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First pull from new mold

January 10th, 2011 admin Leave a comment Go to comments

First layer of oogoo down.

I was somewhat worried about taking a mold of my cracked sculpey mask. I patched the cracks with fresh sculpey so hopefully the silicone wouldn’t flow into them (maybe I should’ve used an epoxy, but I was anxious to get the silicone down during a brief warm-spell last week). As it turns out, they didn’t pose TOO much of a problem, but I’ll address that later. I was able to get a couple layers of my modified oogoo silicone down while it was warm enough to work in the garage (this stuff stinks).

Once that cured, I added a mother-mold of plaster bandages, and finally peeled everything off to see how I did. The silicone did flow into a couple of the bigger cracks, but it wasn’t too bad. My worst mistake was cutting out the eyes from the clay. This created a problem when trying to release the mold from the master, as the deep sockets grabbed on tight and didn’t want to let go. Patience and persistence won out, though, and after cleaning any clay bits from the mold I was ready to slush some resin in there.

Second oogoo layer down

I’m using a white, 1:1 ratio casting resin from Alumilite. Since my test casting from the old mold came out with a ton of bubbles, I wanted to be much gentler this time around with my slushing. The resin came with little 2oz Tbs cups for measuring, so I used 3 4ozTbs batches which seemed to build up a decent thickness. I’d mix up a batch, pour it into the mold, and slowly roll it around, trying to cover the entire surface evenly. My biggest fear was that the nose would collect all the extra resin from each layer, and be filled up entirely at the end. With each layer I was very conscious of not letting it collect there, and I think it worked out. I let it cure for about 30 minutes before de-molding. As you may or may not be able to tell from the image, there were NO bubbles this time! The worst problem is a “crack” in the chin area that was present in the master, and was deep enough that it didn’t get covered with resin in the mold. Hopefully it will be trimmed off when I decide on the final trim line. I’ll try to correct this in the mold before I take the next cast.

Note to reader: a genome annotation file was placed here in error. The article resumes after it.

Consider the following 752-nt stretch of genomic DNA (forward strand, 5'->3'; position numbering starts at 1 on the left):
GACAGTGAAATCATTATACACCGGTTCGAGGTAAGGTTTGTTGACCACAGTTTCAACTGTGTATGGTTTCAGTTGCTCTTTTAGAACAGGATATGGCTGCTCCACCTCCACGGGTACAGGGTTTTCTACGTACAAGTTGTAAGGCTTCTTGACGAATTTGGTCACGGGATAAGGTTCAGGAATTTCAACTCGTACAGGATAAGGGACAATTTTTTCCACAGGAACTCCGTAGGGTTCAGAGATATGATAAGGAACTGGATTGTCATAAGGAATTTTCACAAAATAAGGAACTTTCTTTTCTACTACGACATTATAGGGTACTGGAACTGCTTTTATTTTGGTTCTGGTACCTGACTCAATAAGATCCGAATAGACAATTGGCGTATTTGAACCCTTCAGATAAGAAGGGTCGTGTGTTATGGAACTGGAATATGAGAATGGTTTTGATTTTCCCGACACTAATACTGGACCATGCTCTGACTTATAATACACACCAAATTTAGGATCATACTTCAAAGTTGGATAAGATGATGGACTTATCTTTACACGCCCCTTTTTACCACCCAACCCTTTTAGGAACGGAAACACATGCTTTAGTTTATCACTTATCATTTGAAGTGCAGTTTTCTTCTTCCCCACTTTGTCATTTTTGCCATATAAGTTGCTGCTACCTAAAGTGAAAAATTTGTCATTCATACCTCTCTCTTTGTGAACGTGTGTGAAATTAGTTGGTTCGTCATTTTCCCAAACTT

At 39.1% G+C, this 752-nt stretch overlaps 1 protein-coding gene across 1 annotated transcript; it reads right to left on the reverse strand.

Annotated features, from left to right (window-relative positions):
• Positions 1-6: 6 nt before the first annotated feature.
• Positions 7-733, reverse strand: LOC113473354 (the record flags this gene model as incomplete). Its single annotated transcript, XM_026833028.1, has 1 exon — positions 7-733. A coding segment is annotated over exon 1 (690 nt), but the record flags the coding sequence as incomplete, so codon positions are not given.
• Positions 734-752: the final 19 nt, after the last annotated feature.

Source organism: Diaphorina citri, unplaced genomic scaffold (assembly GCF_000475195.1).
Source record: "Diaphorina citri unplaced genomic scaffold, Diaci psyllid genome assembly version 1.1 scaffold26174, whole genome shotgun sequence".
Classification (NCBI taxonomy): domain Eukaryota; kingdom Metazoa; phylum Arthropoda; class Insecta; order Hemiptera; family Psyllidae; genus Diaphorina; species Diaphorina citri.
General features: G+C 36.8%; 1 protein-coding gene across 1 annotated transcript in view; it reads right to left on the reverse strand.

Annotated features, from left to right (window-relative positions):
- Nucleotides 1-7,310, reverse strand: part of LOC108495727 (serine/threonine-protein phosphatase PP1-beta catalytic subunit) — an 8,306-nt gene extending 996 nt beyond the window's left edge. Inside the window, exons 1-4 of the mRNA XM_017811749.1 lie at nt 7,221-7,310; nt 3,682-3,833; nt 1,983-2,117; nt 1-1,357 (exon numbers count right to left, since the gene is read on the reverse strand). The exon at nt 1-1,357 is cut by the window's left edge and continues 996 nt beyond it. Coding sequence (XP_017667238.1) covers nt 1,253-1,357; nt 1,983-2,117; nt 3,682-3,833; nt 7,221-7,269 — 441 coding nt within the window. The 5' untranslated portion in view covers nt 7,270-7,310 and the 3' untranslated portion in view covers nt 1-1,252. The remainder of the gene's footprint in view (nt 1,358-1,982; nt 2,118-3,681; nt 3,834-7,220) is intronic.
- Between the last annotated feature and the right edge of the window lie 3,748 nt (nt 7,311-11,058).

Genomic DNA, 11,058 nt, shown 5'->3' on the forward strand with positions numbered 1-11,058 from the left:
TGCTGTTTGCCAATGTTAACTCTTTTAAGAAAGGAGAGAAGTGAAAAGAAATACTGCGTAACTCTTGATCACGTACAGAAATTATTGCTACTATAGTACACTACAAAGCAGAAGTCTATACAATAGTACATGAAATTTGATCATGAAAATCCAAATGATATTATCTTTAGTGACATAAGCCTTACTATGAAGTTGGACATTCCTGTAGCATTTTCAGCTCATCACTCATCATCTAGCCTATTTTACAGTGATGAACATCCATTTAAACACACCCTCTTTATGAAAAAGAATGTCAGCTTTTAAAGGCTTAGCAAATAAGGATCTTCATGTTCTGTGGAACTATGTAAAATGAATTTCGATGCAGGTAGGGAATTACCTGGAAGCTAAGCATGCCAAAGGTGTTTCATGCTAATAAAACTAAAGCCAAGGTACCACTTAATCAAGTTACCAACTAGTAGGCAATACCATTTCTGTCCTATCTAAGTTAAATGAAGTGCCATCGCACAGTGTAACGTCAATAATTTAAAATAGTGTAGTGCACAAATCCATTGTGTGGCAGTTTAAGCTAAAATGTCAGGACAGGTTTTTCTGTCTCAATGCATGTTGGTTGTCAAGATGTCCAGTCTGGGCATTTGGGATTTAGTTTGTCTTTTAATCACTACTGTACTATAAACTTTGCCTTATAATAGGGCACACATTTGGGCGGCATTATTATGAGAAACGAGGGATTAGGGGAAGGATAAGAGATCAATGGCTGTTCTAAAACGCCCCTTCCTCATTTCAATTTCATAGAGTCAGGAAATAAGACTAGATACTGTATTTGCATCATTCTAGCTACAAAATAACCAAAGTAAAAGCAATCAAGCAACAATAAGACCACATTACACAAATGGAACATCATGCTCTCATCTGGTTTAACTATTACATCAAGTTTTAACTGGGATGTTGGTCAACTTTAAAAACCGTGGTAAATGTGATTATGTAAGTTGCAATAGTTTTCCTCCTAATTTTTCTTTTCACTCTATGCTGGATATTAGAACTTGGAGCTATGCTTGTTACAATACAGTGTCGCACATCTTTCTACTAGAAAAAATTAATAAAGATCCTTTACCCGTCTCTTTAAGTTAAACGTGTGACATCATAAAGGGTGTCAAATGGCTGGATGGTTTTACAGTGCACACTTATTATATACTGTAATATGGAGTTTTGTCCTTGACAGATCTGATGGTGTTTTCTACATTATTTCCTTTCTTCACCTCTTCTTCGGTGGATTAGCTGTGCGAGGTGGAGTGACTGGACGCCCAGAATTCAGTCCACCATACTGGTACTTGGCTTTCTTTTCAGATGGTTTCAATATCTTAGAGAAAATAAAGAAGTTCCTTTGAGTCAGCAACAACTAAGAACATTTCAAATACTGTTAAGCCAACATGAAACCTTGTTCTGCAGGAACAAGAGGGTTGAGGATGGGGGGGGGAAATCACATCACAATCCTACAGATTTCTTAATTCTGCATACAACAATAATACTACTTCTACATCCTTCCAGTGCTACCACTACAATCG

Mother mold

This weekend I also stopped at Michael’s and picked up a couple different “crackle” mediums. Lynette had tried a spray version on her first mask, which did not give the desired effect. The ones I picked up were acrylic. One was to be used between two paint layers, where the top layer would crackle, revealing the base color. The other is a glaze or varnish, where you then apply a wash to bring out the crackle detail. The glaze gave the best results, looking more like aged porcelain, whereas the one that goes between layers looked more like paint chipping off antique wood furniture. I’m optimistic about the glaze, even though the cracks are smaller than I would’ve liked.

First pull from the new mold

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